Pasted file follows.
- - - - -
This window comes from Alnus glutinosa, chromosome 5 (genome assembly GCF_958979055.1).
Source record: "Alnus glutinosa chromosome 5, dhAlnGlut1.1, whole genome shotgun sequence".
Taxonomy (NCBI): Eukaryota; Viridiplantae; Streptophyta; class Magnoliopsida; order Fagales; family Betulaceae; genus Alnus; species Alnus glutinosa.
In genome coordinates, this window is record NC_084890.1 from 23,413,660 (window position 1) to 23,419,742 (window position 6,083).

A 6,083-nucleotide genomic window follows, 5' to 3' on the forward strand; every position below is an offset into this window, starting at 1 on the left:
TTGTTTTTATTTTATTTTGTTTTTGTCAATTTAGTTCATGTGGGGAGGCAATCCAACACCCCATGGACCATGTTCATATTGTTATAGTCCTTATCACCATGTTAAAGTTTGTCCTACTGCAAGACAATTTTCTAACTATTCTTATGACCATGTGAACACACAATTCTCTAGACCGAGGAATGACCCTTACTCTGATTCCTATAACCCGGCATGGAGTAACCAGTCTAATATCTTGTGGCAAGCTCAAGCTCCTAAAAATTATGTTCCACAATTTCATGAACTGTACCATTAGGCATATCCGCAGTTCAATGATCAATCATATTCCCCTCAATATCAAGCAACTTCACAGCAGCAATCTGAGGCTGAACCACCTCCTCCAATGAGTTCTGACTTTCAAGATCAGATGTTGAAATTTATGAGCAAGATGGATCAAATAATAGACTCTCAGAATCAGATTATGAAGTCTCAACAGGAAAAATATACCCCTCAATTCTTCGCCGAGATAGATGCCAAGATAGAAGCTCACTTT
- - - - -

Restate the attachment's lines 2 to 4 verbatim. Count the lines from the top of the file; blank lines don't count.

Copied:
Source record: "Alnus glutinosa chromosome 5, dhAlnGlut1.1, whole genome shotgun sequence".
Taxonomy (NCBI): Eukaryota; Viridiplantae; Streptophyta; class Magnoliopsida; order Fagales; family Betulaceae; genus Alnus; species Alnus glutinosa.
In genome coordinates, this window is record NC_084890.1 from 23,413,660 (window position 1) to 23,419,742 (window position 6,083).